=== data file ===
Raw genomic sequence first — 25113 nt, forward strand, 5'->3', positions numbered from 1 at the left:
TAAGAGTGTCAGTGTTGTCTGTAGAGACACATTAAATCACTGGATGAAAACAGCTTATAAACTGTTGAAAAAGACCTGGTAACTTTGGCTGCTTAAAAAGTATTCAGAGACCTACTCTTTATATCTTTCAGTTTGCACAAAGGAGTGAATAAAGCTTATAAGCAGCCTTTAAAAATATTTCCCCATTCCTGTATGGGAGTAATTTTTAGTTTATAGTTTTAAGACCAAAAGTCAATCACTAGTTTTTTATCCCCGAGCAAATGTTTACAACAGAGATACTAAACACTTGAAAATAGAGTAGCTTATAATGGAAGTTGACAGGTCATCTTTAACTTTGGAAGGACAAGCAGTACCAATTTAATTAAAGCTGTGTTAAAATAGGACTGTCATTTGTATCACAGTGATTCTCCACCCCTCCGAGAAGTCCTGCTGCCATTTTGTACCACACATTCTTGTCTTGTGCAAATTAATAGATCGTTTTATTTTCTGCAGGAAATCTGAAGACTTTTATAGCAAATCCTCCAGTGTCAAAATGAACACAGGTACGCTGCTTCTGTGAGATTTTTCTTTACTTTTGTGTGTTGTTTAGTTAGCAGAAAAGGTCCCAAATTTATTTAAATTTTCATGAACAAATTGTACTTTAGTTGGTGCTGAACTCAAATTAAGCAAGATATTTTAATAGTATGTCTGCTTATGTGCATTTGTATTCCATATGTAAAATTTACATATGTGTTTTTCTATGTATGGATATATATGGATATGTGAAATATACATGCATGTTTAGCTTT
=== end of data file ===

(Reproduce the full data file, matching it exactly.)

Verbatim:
Raw genomic sequence first — 25113 nt, forward strand, 5'->3', positions numbered from 1 at the left:
TAAGAGTGTCAGTGTTGTCTGTAGAGACACATTAAATCACTGGATGAAAACAGCTTATAAACTGTTGAAAAAGACCTGGTAACTTTGGCTGCTTAAAAAGTATTCAGAGACCTACTCTTTATATCTTTCAGTTTGCACAAAGGAGTGAATAAAGCTTATAAGCAGCCTTTAAAAATATTTCCCCATTCCTGTATGGGAGTAATTTTTAGTTTATAGTTTTAAGACCAAAAGTCAATCACTAGTTTTTTATCCCCGAGCAAATGTTTACAACAGAGATACTAAACACTTGAAAATAGAGTAGCTTATAATGGAAGTTGACAGGTCATCTTTAACTTTGGAAGGACAAGCAGTACCAATTTAATTAAAGCTGTGTTAAAATAGGACTGTCATTTGTATCACAGTGATTCTCCACCCCTCCGAGAAGTCCTGCTGCCATTTTGTACCACACATTCTTGTCTTGTGCAAATTAATAGATCGTTTTATTTTCTGCAGGAAATCTGAAGACTTTTATAGCAAATCCTCCAGTGTCAAAATGAACACAGGTACGCTGCTTCTGTGAGATTTTTCTTTACTTTTGTGTGTTGTTTAGTTAGCAGAAAAGGTCCCAAATTTATTTAAATTTTCATGAACAAATTGTACTTTAGTTGGTGCTGAACTCAAATTAAGCAAGATATTTTAATAGTATGTCTGCTTATGTGCATTTGTATTCCATATGTAAAATTTACATATGTGTTTTTCTATGTATGGATATATATGGATATGTGAAATATACATGCATGTTTAGCTTT